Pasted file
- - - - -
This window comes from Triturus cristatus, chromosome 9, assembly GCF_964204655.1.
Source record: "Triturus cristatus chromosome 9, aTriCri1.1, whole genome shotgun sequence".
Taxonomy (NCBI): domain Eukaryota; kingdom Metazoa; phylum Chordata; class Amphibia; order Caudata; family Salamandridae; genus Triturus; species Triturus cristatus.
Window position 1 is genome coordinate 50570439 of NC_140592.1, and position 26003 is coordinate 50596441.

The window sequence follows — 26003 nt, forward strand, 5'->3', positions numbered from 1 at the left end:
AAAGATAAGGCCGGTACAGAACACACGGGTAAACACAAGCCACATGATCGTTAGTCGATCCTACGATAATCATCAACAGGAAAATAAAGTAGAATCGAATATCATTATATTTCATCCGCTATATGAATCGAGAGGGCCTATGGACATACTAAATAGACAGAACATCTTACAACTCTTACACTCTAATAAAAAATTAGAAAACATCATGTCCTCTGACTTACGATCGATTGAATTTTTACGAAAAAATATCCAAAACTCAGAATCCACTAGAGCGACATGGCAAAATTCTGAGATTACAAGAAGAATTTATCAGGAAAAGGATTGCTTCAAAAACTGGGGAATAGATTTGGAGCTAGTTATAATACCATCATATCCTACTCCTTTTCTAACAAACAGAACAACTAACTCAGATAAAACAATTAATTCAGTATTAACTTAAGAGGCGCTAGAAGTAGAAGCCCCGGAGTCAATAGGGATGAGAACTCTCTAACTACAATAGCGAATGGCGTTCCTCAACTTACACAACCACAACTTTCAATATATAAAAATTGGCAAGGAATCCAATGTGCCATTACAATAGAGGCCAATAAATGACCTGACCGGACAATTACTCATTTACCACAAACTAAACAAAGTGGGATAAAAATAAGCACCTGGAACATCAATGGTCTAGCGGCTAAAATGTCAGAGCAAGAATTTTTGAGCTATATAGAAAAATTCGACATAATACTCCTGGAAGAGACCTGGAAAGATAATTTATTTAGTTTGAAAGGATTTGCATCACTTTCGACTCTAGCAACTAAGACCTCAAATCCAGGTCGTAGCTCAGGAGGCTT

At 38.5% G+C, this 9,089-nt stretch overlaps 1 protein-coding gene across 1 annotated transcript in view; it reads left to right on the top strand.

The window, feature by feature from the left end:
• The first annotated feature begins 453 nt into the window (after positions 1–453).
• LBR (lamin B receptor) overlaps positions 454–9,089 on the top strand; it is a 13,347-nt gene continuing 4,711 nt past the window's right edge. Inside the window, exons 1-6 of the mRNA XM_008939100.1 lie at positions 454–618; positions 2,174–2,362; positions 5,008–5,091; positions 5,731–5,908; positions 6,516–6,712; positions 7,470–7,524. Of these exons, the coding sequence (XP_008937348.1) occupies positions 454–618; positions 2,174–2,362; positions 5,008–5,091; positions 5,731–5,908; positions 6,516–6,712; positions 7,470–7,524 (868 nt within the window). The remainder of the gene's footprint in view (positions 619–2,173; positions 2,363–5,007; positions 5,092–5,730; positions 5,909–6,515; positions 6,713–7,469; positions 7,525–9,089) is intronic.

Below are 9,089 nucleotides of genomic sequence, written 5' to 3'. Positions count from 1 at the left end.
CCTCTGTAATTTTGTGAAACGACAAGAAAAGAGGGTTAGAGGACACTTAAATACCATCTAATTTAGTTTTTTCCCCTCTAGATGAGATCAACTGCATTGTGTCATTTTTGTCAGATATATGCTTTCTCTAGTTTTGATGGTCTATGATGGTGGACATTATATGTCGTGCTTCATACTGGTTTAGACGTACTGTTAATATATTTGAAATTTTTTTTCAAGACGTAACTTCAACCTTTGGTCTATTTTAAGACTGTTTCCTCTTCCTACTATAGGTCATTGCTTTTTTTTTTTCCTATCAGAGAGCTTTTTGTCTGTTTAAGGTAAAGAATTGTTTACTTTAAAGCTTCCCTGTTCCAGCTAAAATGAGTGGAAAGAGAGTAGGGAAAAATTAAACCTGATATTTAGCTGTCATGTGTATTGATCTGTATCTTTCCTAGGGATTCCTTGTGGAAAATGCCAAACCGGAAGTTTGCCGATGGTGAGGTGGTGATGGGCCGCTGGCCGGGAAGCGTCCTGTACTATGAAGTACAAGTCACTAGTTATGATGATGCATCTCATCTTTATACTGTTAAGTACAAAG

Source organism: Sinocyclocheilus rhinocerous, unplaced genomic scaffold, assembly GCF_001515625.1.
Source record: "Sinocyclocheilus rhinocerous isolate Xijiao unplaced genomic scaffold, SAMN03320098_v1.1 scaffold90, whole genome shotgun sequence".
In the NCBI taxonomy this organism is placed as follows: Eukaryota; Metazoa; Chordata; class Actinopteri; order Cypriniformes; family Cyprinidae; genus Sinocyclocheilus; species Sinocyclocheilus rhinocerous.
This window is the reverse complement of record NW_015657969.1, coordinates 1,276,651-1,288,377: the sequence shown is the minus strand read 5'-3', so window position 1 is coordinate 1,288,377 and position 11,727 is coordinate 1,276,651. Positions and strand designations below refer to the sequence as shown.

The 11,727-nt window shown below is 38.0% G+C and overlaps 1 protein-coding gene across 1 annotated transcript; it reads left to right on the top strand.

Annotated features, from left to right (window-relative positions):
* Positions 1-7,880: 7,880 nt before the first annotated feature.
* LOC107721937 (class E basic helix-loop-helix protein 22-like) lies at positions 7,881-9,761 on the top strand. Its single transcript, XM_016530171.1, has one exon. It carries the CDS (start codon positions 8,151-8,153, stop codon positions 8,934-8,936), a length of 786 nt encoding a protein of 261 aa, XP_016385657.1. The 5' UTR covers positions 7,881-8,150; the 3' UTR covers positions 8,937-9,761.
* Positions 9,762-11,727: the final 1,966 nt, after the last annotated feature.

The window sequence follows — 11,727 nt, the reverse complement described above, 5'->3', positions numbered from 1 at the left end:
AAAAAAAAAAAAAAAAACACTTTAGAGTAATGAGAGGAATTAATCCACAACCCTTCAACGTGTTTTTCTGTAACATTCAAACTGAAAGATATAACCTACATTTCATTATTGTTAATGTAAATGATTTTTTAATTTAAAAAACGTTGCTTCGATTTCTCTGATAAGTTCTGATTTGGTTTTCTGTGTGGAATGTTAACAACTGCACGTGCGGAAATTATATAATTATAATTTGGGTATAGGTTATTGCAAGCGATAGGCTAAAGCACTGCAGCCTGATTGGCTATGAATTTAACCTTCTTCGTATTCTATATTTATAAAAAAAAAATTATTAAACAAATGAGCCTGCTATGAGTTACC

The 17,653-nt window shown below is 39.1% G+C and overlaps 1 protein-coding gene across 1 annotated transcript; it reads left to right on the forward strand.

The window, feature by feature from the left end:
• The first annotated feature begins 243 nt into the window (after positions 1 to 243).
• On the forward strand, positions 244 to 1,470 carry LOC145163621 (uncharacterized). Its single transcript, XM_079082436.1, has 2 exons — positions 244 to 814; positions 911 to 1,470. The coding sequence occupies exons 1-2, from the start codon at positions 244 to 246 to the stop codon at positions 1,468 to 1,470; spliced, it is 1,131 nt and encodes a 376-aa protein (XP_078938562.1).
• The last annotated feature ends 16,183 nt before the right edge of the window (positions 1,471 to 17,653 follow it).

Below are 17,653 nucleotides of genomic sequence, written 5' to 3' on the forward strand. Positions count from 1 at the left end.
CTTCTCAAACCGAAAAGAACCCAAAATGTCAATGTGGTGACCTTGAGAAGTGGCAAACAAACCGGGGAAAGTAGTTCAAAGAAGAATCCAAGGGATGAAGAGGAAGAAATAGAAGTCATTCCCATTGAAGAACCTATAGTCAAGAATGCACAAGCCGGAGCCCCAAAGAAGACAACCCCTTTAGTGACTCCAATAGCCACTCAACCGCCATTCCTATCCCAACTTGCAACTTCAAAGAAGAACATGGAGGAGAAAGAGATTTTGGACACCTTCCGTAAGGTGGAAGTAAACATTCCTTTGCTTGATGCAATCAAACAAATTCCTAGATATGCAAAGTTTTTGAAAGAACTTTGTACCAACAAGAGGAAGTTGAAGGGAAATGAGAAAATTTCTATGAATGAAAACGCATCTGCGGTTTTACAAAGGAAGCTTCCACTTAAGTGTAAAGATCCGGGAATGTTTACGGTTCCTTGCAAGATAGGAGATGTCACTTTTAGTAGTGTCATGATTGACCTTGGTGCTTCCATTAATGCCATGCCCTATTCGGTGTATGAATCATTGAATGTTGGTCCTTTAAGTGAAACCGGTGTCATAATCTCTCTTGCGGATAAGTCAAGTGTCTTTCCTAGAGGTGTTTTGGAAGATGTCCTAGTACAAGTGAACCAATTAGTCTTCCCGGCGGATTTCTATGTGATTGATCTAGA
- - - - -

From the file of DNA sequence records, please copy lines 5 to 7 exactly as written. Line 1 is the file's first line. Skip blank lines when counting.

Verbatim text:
The window sequence follows — 26003 nt, forward strand, 5'->3', positions numbered from 1 at the left end:
AAAGATAAGGCCGGTACAGAACACACGGGTAAACACAAGCCACATGATCGTTAGTCGATCCTACGATAATCATCAACAGGAAAATAAAGTAGAATCGAATATCATTATATTTCATCCGCTATATGAATCGAGAGGGCCTATGGACATACTAAATAGACAGAACATCTTACAACTCTTACACTCTAATAAAAAATTAGAAAACATCATGTCCTCTGACTTACGATCGATTGAATTTTTACGAAAAAATATCCAAAACTCAGAATCCACTAGAGCGACATGGCAAAATTCTGAGATTACAAGAAGAATTTATCAGGAAAAGGATTGCTTCAAAAACTGGGGAATAGATTTGGAGCTAGTTATAATACCATCATATCCTACTCCTTTTCTAACAAACAGAACAACTAACTCAGATAAAACAATTAATTCAGTATTAACTTAAGAGGCGCTAGAAGTAGAAGCCCCGGAGTCAATAGGGATGAGAACTCTCTAACTACAATAGCGAATGGCGTTCCTCAACTTACACAACCACAACTTTCAATATATAAAAATTGGCAAGGAATCCAATGTGCCATTACAATAGAGGCCAATAAATGACCTGACCGGACAATTACTCATTTACCACAAACTAAACAAAGTGGGATAAAAATAAGCACCTGGAACATCAATGGTCTAGCGGCTAAAATGTCAGAGCAAGAATTTTTGAGCTATATAGAAAAATTCGACATAATACTCCTGGAAGAGACCTGGAAAGATAATTTATTTAGTTTGAAAGGATTTGCATCACTTTCGACTCTAGCAACTAAGACCTCAAATCCAGGTCGTAGCTCAGGAGGCTT

At 38.5% G+C, this 9,089-nt stretch overlaps 1 protein-coding gene across 1 annotated transcript in view; it reads left to right on the top strand.